I’ve found the comedy series Ted Lasso (Apple TV+) to be a much-needed ray of light in an otherwise bleak season of life. The exceptional ensemble cast performs each carefully crafted episode with nuanced warmth and wit. While some have criticized the show for being too happy, overly saccharine, or devoid of conflict, there are plenty of reminders that these characters are flawed, that they experience darkness as well as light, and that they are capable of hurting one another deeply.
The genius of the show is revealed in how these characters find ways to forgive one another, to forgive themselves, and to move forward, onward, together, as a team of believers who make one another better human beings precisely through their flaws, not in spite of them. Within that grand story arc, we shouldn’t overlook one important factor that shapes how these characters relate to one another: biscuits.
The show’s protagonist, Ted Lasso, is a cockeyed optimist of the highest degree whose flaws and foibles are gradually exposed more and more. In the first season, he won over his British colleagues with folksy humor, steadfast integrity, simple kindness, and yes, daily Biscuits with the Boss. In the second season, however, Ted’s charm and affability fail to break the ice with Dr. Sharon Fieldstone. When his proffered shortbread biscuits are met with a curt-yet-not-unkind rejection, it becomes clear that Ted’s trademark tricks for endearing himself to others may have met their match. And indeed, throughout the season, Ted and Doc(tor) Sharon seem to be like oil and water, ever at odds with one another, until they finally bond — not through baking, but through shared vulnerability.
As someone who bakes frequently, and who cherishes the opportunity to brighten other people’s days with hand-crafted breads or sweet treats, I found myself bristling when Dr. Sharon passed that pink box of biscuits back to Ted after only one bite. For me and Ted, baking isn’t just a way of winning people over (though it often helps) — rather, baking for others is a kind of love language.
You pour yourself into the process of choosing which recipe to try, selecting and purchasing the perfect ingredients, then carefully weighing up sugar, cracking eggs, sifting flour, shaping dough, and finally hoping it all turns out right when you slide the pan or tray into the precisely preheated oven. When it comes down to it, the baking process is an act of self-gift. It seeks to answer a need that lies far deeper than simple sustenance.
Let’s be honest: no one needs shortbread biscuits or birthday cakes to survive from a nutritional standpoint, but people very much need to know that someone cared enough about them to create something delicious simply for the sake of making them happy.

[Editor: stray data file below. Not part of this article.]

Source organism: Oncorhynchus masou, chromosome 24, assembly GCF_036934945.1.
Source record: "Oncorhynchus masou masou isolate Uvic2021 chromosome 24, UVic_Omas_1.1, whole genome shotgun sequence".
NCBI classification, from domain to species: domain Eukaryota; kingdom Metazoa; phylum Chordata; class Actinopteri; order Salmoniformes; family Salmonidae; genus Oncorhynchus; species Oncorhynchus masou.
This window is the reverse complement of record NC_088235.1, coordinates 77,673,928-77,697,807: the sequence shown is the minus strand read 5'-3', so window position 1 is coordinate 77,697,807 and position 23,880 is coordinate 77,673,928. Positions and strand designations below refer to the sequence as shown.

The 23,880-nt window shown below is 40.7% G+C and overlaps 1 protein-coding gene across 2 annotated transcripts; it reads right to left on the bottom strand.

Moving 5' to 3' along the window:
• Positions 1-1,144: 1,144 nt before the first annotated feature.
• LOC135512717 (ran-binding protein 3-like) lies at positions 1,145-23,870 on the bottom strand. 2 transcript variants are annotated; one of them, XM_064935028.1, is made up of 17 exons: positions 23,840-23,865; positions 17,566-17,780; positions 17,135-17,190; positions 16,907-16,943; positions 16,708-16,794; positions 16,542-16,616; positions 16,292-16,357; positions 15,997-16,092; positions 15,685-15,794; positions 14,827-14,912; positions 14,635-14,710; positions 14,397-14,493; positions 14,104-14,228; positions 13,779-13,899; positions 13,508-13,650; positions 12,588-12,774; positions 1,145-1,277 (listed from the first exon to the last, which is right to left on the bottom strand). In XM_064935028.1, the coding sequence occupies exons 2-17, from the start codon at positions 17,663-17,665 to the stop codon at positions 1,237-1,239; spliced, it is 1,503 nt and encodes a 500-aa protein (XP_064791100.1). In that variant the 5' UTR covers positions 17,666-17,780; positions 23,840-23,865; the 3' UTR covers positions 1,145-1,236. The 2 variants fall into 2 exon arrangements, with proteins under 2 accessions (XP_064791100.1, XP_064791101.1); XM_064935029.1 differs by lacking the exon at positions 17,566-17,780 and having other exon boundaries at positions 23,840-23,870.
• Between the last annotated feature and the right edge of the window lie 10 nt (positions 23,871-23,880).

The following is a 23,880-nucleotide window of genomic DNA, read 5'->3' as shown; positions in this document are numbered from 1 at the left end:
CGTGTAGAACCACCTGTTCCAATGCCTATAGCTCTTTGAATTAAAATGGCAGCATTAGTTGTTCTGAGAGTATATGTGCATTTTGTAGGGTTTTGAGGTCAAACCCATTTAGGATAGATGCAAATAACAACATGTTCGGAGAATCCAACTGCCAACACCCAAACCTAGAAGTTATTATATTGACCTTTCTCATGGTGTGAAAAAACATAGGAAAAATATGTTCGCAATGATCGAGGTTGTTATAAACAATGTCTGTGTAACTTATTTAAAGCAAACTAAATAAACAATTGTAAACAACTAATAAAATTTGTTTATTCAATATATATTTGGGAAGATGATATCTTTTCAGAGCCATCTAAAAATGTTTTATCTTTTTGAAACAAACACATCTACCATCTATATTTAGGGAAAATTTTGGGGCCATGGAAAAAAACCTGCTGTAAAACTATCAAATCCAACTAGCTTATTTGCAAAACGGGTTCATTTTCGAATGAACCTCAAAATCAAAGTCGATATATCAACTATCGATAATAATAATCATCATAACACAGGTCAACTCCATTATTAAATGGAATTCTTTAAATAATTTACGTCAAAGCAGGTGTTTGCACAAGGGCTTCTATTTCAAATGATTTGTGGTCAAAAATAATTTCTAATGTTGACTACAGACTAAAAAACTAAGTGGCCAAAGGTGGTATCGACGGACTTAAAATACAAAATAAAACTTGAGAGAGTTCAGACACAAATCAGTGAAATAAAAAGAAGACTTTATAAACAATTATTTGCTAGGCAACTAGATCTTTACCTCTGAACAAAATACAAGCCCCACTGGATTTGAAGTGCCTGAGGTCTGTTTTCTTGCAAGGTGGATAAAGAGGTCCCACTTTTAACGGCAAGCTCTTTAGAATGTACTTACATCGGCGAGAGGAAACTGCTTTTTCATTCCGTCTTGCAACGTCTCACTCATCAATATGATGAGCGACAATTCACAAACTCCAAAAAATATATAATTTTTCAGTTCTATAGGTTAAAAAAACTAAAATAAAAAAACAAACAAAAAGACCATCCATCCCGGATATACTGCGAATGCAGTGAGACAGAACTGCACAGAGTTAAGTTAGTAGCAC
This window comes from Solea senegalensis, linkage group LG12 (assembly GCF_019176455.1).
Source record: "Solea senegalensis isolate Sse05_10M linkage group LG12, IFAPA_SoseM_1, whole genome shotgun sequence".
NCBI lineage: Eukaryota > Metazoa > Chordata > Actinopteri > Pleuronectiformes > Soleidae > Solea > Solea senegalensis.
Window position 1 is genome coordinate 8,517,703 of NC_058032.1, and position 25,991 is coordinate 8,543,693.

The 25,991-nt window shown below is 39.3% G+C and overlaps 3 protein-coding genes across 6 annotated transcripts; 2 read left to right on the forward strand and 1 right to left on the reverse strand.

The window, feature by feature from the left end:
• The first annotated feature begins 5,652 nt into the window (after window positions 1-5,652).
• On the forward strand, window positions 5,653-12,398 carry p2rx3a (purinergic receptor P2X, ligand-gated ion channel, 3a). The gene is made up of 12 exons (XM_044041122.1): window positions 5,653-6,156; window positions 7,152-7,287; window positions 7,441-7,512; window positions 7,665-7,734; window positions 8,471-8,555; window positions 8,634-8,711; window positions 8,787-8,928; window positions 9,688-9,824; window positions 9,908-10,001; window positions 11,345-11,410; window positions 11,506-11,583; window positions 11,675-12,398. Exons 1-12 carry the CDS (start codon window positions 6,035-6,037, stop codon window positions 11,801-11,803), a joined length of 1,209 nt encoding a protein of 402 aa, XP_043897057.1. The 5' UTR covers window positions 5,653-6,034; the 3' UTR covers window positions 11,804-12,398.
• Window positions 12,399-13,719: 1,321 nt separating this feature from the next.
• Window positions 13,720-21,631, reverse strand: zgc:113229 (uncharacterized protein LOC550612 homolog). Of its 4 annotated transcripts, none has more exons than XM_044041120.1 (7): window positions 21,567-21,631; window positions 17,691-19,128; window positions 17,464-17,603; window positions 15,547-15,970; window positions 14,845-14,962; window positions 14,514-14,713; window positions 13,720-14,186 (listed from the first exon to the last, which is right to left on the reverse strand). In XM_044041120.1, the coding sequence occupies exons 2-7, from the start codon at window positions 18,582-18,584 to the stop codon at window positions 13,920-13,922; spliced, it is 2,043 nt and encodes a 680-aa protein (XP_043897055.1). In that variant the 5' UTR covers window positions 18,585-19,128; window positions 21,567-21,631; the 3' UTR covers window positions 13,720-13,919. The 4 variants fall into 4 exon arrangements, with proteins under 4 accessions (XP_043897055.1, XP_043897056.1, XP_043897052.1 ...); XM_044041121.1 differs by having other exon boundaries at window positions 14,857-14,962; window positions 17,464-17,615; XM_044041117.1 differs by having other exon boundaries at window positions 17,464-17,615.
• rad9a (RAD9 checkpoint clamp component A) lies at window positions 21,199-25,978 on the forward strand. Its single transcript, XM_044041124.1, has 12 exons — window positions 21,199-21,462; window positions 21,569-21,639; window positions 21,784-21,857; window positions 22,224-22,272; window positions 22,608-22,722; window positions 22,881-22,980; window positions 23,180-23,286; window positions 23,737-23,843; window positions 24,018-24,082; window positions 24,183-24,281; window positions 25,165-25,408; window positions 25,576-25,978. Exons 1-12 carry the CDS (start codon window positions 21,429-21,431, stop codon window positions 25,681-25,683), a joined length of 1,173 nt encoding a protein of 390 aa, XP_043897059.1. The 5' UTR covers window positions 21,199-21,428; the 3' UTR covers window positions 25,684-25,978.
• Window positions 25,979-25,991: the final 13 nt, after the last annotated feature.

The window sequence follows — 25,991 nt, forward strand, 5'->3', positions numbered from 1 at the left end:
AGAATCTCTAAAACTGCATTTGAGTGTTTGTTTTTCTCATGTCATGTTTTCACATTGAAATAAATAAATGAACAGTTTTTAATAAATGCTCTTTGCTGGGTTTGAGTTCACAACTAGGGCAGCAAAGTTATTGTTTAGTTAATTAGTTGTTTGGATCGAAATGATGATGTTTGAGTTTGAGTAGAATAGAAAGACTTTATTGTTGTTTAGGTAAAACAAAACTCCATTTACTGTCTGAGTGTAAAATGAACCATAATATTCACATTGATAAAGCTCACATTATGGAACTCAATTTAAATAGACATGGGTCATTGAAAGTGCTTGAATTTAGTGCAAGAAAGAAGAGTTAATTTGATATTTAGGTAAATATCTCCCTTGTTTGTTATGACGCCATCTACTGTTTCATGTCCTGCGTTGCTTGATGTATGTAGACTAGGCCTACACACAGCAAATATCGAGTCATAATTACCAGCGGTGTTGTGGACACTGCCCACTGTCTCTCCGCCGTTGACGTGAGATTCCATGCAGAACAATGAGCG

On the other hand, baking can’t be all about the baker; it has to take into account the needs and preferences of the recipient. Many of my friends can’t process gluten, so in order to accommodate their dietary restrictions, I took it upon myself to incorporate gluten-free recipes whenever possible. This is where baking becomes real self-gift, because a true baker realizes it’s not just about her or him. It’s about cultivating relationships with others through the food and through the love that food signifies. To bake something not everyone will be able to enjoy diminishes my enjoyment of the entire baking process.
When Dr. Sharon revealed that she doesn’t eat sugar, I half-expected to see that episode conclude with Ted in his kitchen, poring over recipe books, searching for a sugar-free recipe that would convey his desire to welcome his new colleague. He didn’t. And his relationship with Dr. Sharon remained rocky for quite some time. I don’t want to imply that baking would have solved everything; there were plenty of other issues these two had to work through over the course of the season. I do hope, though, that as we move into season three, Ted will continue in his quest to win people over, one biscuit at a time, and that he will perhaps become more attuned to the needs of others as a result of his relationship with Dr. Sharon.
In the meantime, if you fancy attempting to “crack the recipe” of the perfect Ted Lasso shortbread biscuit, there are several out there for you to try: This is the official recipe shared by AppleTV+, but this one is also delicious (“fruity language” notwithstanding). And if you don’t eat sugar, here’s one for you as well. Happy baking, y’all.
@ana_calderone Resharing this because Ted is back and these are so easy and delicious! #tedlasso #recipe #fyp ♬ original sound – ana calderone